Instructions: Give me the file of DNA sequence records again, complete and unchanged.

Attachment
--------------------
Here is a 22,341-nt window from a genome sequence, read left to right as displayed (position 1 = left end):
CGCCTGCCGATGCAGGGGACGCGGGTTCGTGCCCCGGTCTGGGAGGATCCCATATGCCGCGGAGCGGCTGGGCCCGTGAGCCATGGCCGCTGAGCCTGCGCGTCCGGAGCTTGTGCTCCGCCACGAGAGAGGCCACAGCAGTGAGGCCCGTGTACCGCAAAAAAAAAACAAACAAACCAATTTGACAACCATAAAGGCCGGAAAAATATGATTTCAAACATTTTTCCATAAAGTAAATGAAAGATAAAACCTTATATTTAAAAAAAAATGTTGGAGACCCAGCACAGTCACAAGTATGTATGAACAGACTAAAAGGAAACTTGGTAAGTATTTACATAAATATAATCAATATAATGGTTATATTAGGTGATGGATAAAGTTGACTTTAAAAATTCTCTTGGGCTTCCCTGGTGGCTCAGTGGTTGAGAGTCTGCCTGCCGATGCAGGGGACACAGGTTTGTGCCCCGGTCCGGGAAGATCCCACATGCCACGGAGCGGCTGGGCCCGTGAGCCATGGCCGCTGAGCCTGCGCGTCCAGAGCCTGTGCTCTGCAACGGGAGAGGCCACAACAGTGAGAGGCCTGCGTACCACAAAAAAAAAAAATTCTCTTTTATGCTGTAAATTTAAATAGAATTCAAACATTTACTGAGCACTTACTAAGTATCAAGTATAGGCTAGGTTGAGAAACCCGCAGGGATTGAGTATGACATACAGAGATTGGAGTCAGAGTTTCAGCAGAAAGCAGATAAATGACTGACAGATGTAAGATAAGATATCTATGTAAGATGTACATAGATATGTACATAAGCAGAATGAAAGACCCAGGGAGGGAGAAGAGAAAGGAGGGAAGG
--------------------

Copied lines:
Here is a 22,341-nt window from a genome sequence, read left to right as displayed (position 1 = left end):
CGCCTGCCGATGCAGGGGACGCGGGTTCGTGCCCCGGTCTGGGAGGATCCCATATGCCGCGGAGCGGCTGGGCCCGTGAGCCATGGCCGCTGAGCCTGCGCGTCCGGAGCTTGTGCTCCGCCACGAGAGAGGCCACAGCAGTGAGGCCCGTGTACCGCAAAAAAAAAACAAACAAACCAATTTGACAACCATAAAGGCCGGAAAAATATGATTTCAAACATTTTTCCATAAAGTAAATGAAAGATAAAACCTTATATTTAAAAAAAAATGTTGGAGACCCAGCACAGTCACAAGTATGTATGAACAGACTAAAAGGAAACTTGGTAAGTATTTACATAAATATAATCAATATAATGGTTATATTAGGTGATGGATAAAGTTGACTTTAAAAATTCTCTTGGGCTTCCCTGGTGGCTCAGTGGTTGAGAGTCTGCCTGCCGATGCAGGGGACACAGGTTTGTGCCCCGGTCCGGGAAGATCCCACATGCCACGGAGCGGCTGGGCCCGTGAGCCATGGCCGCTGAGCCTGCGCGTCCAGAGCCTGTGCTCTGCAACGGGAGAGGCCACAACAGTGAGAGGCCTGCGTACCACAAAAAAAAAAAATTCTCTTTTATGCTGTAAATTTAAATAGAATTCAAACATTTACTGAGCACTTACTAAGTATCAAGTATAGGCTAGGTTGAGAAACCCGCAGGGATTGAGTATGACATACAGAGATTGGAGTCAGAGTTTCAGCAGAAAGCAGATAAATGACTGACAGATGTAAGATAAGATATCTATGTAAGATGTACATAGATATGTACATAAGCAGAATGAAAGACCCAGGGAGGGAGAAGAGAAAGGAGGGAAGG